TMK on May 1, 2009 at 12:22 AM

Most posters here do support torture. I don’t think that’s open for debate. Read the many threads on this topic over the past two weeks and I think you’ll agree, the overwhelming sentiment is, ‘good, I’m glad we did it’. A few brave souls (Turtler springs to mind) try and parse the circumstances to justify their support of waterboarding in ‘certain,’ ‘rare’, ‘not to be used lightly’ situations (quite what those are is never explained without recourse to the inane ‘24′-inspired fantasy of the ‘Ticking Bomb’), but most aren’t quite so, er, nuanced.

Grow Fins on April 30, 2009 at 10:47 PM

Again, to paraphrase Inigo Montoya, I don’t think that word (torture)means what you think it means. An unpleasant activity that military personnel in training, liberal activists, and journalists have all been willing to undergo, and not experience lasting adverse effects from, cannot rightly be called torture. Of course it is unpleasant, but so are many other things in life. After raising three daughters, I considered changing diapers torturous at times, but I will not submit their names to Spain for prosecution for making me go through something unpleasant. =)

Then again, many of the same people decrying it as torture also insist a baby is not a baby if it is inconvenient, adults that volunteer for military service are unthinking children, and that murderers have their life when they show no remorse about having deprived their victims of theirs.

coyoterex on May 1, 2009 at 12:34 AM

Your point is facile. The Bible is complex and layered. On this subject, I still refer to a point made by Alan Keyes when accosted by a lib. He pointed out that Jesus did not contest Pilate’s power to put him to death, he said that it came from God: “You would have no authority over Me, unless it had been given you from above.” (Jn 19:11)

Because the goal of government is to provide for order and safety of communities, God has from its establishment, given those that guard the wellbeing of others, the power to punish and even put others to death. Personal devotion has no such requirements for stability. When you’re turning the other cheek, and “resist[ing] not evil” the goal is not to have any particular outcome but to share in Christ’s suffering and sacrafise–to become more like him, even to the point of death.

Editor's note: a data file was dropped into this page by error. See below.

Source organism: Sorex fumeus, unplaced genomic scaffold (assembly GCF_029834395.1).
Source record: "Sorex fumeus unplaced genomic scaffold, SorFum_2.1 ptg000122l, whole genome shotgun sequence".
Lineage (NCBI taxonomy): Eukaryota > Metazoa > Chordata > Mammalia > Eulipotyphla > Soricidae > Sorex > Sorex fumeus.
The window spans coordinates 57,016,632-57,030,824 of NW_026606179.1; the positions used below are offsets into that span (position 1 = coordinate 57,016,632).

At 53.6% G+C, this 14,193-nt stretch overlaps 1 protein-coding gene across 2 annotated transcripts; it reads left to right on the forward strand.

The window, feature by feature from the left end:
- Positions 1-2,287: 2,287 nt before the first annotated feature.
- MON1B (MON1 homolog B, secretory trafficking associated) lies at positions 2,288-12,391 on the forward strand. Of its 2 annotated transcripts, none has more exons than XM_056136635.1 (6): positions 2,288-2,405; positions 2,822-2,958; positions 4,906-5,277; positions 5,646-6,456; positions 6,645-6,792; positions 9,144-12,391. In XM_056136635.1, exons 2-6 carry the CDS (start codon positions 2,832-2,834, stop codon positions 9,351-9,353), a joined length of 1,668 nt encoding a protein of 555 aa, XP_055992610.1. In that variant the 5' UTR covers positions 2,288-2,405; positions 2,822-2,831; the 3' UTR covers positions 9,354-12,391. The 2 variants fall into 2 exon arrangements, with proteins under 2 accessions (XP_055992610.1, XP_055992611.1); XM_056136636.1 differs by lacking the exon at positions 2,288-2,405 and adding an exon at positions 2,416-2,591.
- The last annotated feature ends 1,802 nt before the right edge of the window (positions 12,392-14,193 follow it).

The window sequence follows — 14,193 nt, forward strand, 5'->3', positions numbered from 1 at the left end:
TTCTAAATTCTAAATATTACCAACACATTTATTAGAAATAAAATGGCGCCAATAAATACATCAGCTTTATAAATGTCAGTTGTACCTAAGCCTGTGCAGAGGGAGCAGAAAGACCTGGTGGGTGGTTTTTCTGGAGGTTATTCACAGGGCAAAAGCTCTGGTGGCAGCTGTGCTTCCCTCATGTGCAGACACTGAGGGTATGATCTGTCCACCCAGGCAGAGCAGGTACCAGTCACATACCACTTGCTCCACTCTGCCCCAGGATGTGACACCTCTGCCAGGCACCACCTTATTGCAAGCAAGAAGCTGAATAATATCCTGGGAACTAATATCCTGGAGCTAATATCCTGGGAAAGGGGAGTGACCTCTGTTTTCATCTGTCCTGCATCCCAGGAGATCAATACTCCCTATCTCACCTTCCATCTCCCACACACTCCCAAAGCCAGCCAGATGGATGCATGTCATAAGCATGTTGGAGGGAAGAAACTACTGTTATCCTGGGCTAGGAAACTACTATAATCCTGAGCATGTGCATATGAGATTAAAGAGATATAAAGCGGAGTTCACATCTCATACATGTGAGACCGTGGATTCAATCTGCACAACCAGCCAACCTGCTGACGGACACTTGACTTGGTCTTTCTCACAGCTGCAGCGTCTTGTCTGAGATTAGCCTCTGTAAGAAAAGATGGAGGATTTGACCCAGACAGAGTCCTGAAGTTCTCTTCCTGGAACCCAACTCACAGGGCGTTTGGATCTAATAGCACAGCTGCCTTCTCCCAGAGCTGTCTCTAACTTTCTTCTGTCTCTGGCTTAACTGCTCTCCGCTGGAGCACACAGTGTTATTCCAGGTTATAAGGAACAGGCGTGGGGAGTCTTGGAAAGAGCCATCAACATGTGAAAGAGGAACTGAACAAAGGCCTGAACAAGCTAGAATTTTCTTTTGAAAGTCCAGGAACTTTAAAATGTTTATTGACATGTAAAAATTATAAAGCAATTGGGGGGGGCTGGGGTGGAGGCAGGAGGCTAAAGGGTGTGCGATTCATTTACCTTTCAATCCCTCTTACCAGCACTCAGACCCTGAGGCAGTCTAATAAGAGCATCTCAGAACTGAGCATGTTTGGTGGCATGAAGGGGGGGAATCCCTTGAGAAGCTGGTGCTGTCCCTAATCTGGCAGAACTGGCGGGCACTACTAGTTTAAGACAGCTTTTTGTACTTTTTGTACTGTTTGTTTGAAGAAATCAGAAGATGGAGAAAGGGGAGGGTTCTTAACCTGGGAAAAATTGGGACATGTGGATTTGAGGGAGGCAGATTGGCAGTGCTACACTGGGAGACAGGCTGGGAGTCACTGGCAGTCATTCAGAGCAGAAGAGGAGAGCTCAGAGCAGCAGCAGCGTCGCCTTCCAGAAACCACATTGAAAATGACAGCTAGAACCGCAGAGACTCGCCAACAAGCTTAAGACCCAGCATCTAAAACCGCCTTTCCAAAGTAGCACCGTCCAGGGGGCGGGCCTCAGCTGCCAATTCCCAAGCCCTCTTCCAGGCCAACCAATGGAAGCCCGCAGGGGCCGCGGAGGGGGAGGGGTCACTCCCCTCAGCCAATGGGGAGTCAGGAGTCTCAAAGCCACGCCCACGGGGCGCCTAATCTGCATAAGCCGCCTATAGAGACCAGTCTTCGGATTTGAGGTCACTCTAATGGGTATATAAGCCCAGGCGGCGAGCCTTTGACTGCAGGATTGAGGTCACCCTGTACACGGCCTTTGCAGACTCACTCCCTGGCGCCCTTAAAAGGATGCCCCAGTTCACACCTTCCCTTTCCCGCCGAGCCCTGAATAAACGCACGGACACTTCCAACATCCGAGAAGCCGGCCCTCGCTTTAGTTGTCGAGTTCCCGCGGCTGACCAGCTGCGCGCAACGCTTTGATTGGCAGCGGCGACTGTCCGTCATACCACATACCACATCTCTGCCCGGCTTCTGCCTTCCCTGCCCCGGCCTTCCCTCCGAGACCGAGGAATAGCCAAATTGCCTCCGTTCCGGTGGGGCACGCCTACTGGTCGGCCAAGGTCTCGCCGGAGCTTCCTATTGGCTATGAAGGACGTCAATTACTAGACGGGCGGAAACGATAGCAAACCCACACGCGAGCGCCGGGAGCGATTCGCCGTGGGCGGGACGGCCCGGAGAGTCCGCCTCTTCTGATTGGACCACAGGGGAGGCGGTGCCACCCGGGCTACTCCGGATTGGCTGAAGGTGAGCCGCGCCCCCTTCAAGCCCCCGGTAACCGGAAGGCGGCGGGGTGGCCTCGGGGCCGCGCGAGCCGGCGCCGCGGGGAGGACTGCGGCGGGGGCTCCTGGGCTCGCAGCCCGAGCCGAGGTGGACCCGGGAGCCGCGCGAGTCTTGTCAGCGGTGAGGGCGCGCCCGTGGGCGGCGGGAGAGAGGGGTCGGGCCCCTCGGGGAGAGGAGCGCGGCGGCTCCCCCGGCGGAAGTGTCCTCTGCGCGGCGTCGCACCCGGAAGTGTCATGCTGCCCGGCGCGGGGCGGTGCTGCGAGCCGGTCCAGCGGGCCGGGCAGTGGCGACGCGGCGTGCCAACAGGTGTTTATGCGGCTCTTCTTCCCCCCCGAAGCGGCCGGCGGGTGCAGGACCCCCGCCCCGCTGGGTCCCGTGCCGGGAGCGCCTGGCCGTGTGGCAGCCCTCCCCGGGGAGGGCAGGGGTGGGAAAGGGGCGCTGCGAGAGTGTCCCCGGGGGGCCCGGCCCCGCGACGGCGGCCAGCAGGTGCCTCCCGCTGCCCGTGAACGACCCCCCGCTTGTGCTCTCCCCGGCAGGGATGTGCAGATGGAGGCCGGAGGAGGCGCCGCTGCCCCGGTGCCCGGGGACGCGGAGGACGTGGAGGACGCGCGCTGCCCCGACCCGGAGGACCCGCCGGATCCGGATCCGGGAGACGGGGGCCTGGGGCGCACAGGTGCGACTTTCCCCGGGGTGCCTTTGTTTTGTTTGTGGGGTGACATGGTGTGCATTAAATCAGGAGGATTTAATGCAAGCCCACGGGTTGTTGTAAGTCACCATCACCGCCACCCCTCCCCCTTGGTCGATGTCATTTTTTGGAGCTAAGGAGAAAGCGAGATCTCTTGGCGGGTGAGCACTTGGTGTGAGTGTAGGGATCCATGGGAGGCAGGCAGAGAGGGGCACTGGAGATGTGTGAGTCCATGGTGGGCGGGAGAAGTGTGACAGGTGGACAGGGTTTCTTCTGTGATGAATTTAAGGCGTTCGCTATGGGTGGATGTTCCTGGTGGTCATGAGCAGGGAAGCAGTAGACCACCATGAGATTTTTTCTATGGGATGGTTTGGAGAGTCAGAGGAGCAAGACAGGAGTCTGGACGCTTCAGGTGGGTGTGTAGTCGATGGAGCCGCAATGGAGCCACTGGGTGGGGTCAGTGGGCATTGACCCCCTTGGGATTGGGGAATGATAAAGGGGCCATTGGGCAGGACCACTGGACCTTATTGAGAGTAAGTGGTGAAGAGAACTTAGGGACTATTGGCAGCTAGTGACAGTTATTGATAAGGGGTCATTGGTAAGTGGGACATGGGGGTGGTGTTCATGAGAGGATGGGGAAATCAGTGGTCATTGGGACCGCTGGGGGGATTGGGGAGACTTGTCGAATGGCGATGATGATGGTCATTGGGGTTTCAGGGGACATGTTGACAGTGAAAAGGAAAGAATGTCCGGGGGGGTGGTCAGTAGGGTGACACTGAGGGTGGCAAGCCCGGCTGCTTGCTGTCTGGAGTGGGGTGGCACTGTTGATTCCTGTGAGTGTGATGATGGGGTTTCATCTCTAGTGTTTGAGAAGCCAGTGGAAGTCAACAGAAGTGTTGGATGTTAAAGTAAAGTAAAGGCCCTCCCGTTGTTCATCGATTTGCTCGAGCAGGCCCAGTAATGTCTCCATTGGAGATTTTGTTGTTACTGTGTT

Government and sanctification have two different purposes. That’s one layer of complexity you’re missing, but the other is the tension between what God sets out as an ideal and what he requires. Turning the other cheek is nothing that is demanded of us, but it is something that each of us in our devotion can willing surrender to God. We won’t be on target as long as we cling to our wellbeing, but if you think that’s a problem, you’ve probably missed the part about forgiveness of sins and tolerance for our failings, as well as Jesus as our advocate before the Father.

Of course, you’re probably thinking that this does not relate to the “Jesus you know”, who had nothing to do with the historical founding of governments. Then it’s not the Bible we are disagreeing with it is the isolated nicey-nice (and he wasn’t) “Historical Jesus” that we are disagreeing with. Of course, you wouldn’t be taking in the largest source of what Jesus might have said. He did more than tell people to be nice to each other, but let people know that they were witness to momentous events that God had unfolded over time. This complex context of scripture informs Jesus words to Pilate.

Now in a republic, the power is with the people. So therefore the terrible power that was bound up for the authorities, is distributed among the people. As such, it rests on our shoulders to foster order and safety in caring for our fellow citizens. I can turn my cheek, but I can’t in good conscience turn yours for you.

Sorry that it isn’t quite as simple as your two-point gotcha’ scheme. The details of dealing with the full range of sin is messy, and probably more of the Bible is about that uneasy reality. Taming others is not as conceptually simple as taming ourselves.

Axeman on May 1, 2009 at 1:29 AM

On the other hand, it’s hard to argue that you’re turning the other cheek in such circumstances. Your exit question: Is torture “un-Christian”?

Is war un-Christian?

Not to me. Kill to stop killing. Use of force begins when the intentions of the enemy to destroy you becomes clear.

I turn the other cheek when survival is not threatened.

Christ warned of the consequences of many actions. He who lives by the sword shall die by the sword. Nothing is free. And the price of freedom may be the sword can never be sheathed once taken out. So be it. That is not the same as being thrown in a lake of fire on Judgment Day for being a pedophile